If you've already begun seeking out a mortgage and researching the different types of loan options available, you've probably received quotes from lenders regarding down payments and closing costs. You'll soon see that different loan options have different down payment requirements, as well as different items included as part of the closing costs.
One particular loan that many individuals find more favorable than others are USDA loans, which is a home loan backed by the government and offered by the United States Department of Agriculture. The USDA loan is a great loan option for families with less income or little in the way of savings, as the closing costs are typically much lower. Along with lower interest rates, it can also help a family just starting out save a significant amount of money on the purchase of a home and the subsequent monthly premiums.
What's included in the USDA closing costs?
An exact figure will depend upon the size of the loan and the down payment. However, a down payment is not required with a USDA loan, so an approved individual might only need sufficient funds to cover the regular expenses typically associated with the purchase of the home. These can include:
- An origination fee that is charged by the lender for performing the work.
- Lender fees.
- Notary fees.
- Title insurance fees.
- Credit repair fees (if necessary).
You might also be responsible for paying for an appraisal. Additionally, some fees could be wrapped into the financing, meaning you have even less to pay at closing, but your monthly premium will rise by a few dollars. It is also sometimes possible to have the seller pay for some of the closing costs as an incentive for you to purchase the home.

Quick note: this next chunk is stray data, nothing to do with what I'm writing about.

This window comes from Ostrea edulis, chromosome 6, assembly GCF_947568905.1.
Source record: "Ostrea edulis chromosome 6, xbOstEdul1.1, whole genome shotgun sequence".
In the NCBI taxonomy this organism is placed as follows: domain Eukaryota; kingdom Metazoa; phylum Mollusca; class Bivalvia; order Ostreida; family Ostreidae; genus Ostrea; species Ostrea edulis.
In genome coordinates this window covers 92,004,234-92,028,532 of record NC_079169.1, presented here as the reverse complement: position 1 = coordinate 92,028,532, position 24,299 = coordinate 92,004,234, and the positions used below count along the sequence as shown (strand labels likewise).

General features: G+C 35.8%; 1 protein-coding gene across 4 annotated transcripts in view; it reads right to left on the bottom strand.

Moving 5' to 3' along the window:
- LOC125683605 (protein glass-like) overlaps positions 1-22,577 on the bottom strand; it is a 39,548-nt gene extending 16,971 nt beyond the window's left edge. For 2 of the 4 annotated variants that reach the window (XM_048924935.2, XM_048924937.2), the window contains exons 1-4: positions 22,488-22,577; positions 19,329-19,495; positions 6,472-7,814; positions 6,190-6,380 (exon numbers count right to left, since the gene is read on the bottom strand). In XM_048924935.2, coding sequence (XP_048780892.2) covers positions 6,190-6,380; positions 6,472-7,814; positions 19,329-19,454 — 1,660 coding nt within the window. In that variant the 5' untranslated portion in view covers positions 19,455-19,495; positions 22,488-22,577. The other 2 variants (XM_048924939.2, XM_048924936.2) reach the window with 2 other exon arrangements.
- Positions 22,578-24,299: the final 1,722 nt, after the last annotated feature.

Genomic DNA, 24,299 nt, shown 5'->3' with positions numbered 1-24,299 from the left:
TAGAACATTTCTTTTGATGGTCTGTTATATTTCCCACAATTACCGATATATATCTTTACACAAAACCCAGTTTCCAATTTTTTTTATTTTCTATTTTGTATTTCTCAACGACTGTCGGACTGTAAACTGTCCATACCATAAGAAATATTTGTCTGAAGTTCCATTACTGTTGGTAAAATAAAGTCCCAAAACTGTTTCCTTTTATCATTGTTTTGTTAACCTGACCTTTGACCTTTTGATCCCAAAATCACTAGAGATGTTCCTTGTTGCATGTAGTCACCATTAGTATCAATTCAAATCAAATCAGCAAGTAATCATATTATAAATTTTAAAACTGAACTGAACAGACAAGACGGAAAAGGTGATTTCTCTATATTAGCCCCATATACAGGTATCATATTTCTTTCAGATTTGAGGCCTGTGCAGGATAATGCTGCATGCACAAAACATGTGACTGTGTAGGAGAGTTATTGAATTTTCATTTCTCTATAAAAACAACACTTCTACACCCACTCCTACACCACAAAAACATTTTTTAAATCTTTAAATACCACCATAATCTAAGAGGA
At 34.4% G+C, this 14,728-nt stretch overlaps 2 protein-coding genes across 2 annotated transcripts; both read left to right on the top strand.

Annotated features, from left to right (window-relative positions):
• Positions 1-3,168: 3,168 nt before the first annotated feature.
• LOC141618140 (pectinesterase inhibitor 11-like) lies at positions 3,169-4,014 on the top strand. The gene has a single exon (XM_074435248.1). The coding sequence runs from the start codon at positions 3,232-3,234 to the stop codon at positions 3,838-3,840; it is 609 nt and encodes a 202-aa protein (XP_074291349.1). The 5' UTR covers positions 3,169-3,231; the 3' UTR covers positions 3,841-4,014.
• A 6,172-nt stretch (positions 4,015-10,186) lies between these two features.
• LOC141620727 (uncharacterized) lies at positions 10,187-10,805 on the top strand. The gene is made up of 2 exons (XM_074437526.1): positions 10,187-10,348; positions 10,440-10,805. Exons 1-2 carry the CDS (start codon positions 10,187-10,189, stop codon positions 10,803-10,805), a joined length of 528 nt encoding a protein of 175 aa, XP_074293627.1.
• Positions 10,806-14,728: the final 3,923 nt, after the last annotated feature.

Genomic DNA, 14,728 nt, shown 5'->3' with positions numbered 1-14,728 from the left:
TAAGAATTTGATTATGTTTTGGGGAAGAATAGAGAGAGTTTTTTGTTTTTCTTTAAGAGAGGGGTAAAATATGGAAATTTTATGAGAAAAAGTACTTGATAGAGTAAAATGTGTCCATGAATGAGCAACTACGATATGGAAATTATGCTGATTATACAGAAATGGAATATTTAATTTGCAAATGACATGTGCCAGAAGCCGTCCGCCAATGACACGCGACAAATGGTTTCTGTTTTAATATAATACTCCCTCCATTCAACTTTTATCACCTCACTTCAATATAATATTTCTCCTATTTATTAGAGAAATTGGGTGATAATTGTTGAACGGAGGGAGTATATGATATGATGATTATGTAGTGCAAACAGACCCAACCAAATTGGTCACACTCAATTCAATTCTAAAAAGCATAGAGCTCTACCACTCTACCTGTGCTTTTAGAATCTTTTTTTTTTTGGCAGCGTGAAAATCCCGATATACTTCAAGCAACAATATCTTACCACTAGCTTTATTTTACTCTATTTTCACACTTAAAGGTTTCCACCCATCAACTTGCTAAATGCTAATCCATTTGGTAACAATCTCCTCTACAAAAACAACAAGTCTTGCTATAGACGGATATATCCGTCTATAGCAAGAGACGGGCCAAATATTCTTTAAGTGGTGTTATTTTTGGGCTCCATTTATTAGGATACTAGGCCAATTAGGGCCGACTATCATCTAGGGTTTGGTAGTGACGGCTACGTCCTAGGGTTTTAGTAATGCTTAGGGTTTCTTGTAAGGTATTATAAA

How will you know what your USDA loan closing costs are?
When you first apply for a loan, you should receive what is referred to as a "good faith" estimate from the lender. This gives you a breakdown of all the fees associated with the loan, lets you know what your expected monthly premium will be, and details all the items involved in the closing costs. The numbers can and often do change slightly, but it is illegal for them to change drastically.
Be sure to ask for a good faith estimate upon applying for a USDA loan. This will help avoid any surprises later and will also ensure that all fees and other associated USDA loan closing costs are provided up front, as they should be by any reputable lender.
When applying for a USDA loan, it's important to choose a lender who has ample experience with USDA loans and is knowledgeable enough to explain all the requirements, as well as help you complete and submit the proper paperwork in a timely fashion, ensuring that the mortgage process goes as smoothly as possible.
For more information about USDA loans and their closing costs, contact a professional mortgage lender experienced with USDA loans today.